It’s a fact of life: everyone on this planet struggles in one way or another. It’s natural for people to confide in close friends or trustworthy family members, but when the burden gets too heavy, psychologists and therapists can provide guidance and support.
That said, not everyone can afford to consult a mental health professional. If you are struggling, here are four pieces of life advice a therapist or psychologist might give you.
1. Practise self-care more seriously
Self-care is important but often gets neglected. It’s about making time and putting in the effort to improve your mental and physical health.
Practising self-care has been proven to help with anxiety, stress, and anger. Moreover, it is also shown to improve concentration, minimise frustration, increase happiness, and boost energy.
Now sure how to do it? You can start by following these simple habits:
- practise good hygiene;
- eat healthy food and drink enough water;
- avoid junk food, alcohol, and other drugs;
- sleep well;
- pamper yourself with something you enjoy; and
- get enough exercise.
2. Feel your feelings
Do you know why most people struggle with moving on from experiences that have hurt them? It’s because humans generally try to run from their feelings.
Unfortunately, this isn’t the best practice. Whether you are happy, sad, anxious, hurt, or disappointed, do not try to escape your emotions.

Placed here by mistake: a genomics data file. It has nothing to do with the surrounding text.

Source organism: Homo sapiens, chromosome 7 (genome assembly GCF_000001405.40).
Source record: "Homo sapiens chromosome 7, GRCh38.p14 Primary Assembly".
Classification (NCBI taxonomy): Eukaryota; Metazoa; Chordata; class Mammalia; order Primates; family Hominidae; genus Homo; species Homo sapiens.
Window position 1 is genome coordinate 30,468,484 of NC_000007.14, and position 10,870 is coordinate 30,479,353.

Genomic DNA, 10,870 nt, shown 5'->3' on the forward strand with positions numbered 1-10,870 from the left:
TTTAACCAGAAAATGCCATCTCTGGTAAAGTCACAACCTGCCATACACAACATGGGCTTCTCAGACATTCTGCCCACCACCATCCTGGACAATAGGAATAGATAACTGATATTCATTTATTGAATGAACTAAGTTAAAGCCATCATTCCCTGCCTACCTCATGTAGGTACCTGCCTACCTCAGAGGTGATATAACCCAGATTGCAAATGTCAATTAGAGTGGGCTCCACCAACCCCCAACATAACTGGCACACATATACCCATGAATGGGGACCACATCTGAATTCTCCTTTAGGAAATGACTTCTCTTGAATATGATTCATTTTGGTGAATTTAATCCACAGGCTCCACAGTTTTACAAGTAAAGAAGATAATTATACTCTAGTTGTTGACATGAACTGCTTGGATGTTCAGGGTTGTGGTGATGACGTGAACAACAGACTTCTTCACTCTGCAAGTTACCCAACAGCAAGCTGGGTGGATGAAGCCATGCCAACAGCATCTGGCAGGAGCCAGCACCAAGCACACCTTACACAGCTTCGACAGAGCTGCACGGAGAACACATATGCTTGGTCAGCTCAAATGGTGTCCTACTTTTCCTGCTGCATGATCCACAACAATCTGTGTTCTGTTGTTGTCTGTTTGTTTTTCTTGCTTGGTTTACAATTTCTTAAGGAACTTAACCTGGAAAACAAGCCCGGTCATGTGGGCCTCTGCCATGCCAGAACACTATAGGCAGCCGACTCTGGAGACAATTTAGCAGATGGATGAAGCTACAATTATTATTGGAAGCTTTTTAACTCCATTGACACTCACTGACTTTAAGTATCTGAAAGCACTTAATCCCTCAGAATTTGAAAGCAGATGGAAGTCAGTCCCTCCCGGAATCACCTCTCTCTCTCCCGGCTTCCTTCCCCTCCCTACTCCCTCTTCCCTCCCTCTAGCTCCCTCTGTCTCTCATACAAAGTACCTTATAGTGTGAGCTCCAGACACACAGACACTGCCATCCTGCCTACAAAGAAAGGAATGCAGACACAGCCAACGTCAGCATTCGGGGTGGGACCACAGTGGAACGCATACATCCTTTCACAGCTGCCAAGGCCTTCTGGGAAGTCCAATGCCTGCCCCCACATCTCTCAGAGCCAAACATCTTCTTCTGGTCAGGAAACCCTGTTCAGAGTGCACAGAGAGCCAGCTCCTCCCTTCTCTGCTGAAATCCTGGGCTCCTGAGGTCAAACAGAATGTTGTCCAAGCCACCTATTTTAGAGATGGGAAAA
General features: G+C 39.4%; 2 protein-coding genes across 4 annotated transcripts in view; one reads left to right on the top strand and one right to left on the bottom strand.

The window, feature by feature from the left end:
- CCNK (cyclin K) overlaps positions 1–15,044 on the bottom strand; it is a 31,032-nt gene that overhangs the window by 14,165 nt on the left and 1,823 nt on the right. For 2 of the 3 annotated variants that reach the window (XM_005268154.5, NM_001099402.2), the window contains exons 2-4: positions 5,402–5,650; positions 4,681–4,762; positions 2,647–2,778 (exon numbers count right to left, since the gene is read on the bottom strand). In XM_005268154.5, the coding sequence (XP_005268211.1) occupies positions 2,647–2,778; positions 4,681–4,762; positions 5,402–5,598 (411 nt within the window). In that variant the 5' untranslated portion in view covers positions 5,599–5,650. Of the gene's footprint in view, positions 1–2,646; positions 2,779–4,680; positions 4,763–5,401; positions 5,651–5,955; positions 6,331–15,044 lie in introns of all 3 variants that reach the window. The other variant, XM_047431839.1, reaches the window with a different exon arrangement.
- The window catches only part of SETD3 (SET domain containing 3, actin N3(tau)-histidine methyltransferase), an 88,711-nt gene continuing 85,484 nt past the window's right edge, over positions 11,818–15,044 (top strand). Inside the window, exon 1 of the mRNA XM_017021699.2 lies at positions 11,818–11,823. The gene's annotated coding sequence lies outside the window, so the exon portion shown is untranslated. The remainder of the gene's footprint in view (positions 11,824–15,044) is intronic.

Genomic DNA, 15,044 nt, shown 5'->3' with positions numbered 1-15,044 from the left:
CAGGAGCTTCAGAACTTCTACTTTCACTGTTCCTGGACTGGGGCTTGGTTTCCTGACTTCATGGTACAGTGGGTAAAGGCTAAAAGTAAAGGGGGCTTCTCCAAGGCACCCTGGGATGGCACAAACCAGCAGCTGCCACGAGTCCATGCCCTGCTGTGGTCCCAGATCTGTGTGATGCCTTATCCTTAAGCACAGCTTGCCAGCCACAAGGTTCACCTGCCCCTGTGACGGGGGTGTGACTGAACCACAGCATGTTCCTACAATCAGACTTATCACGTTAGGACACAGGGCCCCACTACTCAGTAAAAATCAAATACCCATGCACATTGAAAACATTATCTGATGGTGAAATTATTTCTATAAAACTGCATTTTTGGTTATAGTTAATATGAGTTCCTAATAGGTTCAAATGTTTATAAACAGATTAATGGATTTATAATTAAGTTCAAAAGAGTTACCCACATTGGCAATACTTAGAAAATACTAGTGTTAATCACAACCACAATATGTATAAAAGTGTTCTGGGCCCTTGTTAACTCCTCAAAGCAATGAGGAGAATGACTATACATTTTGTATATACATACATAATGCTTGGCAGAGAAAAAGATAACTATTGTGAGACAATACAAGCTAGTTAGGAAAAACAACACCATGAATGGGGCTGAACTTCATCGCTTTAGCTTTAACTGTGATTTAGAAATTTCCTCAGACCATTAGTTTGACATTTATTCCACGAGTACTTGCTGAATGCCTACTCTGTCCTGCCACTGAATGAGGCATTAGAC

Instead, feel what you need to, because if you choose to go against it, it could lead to more suffering. This practice will build your emotional awareness and improve your mental health.
3. Forgive yourself
It’s hard to forgive yourself, especially if you fail at a major task or disappoint a loved one. However, self-forgiveness is crucial for the following reasons:
- it improves mental and emotional wellbeing;
- it encourages a positive attitude and healthier relationships; and
- it allows you to separate yourself from the mistakes you have made.
To forgive yourself, you first have to focus on your emotions, acknowledge your mistake, and say out loud that you have forgiven yourself.
Once you are done, you can think of it as an experience you have learnt an invaluable lesson from.
4. Make a habit of writing your thoughts
Whenever something good or bad happens, we all go to our loved ones to share our thoughts. But it’s not always healthy to share “everything” you think or feel.
Instead of venting to those you know, make it a habit of writing your thoughts down. It will help you quieten your mind and understand your thoughts and feelings more clearly, which, in turn, allows you to better manage stress, anxiety, and depression.